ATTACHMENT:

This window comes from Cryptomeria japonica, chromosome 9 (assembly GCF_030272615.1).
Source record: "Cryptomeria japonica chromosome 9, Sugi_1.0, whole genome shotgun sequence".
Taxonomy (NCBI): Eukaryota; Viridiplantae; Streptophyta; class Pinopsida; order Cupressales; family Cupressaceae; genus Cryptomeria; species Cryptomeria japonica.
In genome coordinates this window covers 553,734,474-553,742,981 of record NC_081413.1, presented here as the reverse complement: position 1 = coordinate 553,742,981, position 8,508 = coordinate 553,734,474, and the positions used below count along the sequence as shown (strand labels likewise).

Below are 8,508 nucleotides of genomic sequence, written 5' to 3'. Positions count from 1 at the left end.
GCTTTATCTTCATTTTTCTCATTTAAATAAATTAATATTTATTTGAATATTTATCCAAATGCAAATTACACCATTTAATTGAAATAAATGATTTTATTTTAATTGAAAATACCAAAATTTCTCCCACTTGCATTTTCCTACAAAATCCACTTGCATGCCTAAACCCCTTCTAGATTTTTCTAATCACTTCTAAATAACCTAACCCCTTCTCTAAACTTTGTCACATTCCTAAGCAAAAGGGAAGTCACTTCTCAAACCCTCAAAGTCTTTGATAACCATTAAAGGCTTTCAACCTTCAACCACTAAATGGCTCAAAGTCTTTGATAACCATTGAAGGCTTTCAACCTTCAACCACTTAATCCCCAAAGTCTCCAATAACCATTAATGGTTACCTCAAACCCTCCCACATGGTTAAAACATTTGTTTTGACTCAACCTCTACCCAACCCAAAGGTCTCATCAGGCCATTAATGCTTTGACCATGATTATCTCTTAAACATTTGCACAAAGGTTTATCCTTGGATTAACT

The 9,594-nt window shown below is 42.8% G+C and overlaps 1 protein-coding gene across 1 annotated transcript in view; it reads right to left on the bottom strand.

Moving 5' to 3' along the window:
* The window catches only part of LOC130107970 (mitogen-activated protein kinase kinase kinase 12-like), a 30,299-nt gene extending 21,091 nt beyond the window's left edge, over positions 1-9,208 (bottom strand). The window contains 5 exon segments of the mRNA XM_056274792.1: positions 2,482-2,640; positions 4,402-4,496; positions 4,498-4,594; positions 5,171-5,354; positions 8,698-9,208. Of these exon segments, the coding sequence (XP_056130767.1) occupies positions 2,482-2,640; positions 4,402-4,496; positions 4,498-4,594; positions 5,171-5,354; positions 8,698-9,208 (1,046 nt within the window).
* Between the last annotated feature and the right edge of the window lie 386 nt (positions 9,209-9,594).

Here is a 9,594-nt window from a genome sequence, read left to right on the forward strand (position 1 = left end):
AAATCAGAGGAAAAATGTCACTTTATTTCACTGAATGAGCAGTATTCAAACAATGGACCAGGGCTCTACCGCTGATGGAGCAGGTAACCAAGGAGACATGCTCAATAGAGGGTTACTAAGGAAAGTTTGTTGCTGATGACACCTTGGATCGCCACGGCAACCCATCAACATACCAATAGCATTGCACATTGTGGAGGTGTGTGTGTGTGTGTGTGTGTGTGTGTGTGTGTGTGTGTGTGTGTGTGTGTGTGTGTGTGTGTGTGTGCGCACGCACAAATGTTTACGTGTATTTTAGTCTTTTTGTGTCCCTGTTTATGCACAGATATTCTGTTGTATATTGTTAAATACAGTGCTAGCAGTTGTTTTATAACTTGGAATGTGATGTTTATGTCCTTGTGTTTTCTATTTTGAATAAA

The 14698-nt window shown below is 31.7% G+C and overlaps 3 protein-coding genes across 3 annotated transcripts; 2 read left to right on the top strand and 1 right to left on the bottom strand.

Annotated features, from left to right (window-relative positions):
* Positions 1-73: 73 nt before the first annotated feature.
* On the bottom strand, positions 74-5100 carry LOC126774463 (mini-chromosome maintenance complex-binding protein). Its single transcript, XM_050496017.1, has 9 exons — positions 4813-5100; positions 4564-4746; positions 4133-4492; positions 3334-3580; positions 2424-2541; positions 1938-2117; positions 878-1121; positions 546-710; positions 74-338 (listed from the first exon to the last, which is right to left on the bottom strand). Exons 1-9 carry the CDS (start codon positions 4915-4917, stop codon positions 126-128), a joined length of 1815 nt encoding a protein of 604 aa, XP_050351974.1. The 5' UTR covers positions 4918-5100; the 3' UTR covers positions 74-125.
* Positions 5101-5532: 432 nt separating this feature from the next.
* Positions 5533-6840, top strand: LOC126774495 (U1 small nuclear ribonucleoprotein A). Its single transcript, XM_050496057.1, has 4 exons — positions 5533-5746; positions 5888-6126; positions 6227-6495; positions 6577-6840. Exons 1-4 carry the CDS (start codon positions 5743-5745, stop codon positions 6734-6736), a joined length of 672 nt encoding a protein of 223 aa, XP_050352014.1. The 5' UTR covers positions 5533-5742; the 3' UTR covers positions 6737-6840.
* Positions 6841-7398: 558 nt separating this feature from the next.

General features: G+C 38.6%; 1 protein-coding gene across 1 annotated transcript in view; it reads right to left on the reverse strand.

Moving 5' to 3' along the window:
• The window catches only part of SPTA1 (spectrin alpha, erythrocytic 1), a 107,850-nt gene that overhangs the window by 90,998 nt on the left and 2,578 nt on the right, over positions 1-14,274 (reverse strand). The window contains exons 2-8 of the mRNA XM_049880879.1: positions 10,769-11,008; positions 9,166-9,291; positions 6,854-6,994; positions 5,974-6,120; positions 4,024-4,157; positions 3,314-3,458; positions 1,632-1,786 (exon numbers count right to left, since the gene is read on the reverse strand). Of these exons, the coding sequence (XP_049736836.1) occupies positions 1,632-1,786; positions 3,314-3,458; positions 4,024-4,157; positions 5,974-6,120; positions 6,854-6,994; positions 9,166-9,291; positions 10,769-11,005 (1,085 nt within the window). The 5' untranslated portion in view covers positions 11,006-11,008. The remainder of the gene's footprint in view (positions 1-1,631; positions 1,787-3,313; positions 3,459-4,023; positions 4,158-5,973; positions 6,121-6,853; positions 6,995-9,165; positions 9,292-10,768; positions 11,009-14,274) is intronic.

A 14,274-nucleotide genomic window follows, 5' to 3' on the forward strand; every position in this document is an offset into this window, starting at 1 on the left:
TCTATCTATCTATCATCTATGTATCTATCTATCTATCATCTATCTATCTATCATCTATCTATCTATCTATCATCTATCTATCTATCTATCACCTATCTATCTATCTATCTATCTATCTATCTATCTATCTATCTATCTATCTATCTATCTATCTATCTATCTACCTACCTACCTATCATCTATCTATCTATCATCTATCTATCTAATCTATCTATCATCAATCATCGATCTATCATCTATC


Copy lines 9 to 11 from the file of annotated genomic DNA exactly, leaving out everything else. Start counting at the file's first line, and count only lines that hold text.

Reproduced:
* The window catches only part of LOC130107970 (mitogen-activated protein kinase kinase kinase 12-like), a 30,299-nt gene extending 21,091 nt beyond the window's left edge, over positions 1-9,208 (bottom strand). The window contains 5 exon segments of the mRNA XM_056274792.1: positions 2,482-2,640; positions 4,402-4,496; positions 4,498-4,594; positions 5,171-5,354; positions 8,698-9,208. Of these exon segments, the coding sequence (XP_056130767.1) occupies positions 2,482-2,640; positions 4,402-4,496; positions 4,498-4,594; positions 5,171-5,354; positions 8,698-9,208 (1,046 nt within the window).
* Between the last annotated feature and the right edge of the window lie 386 nt (positions 9,209-9,594).

Here is a 9,594-nt window from a genome sequence, read left to right on the forward strand (position 1 = left end):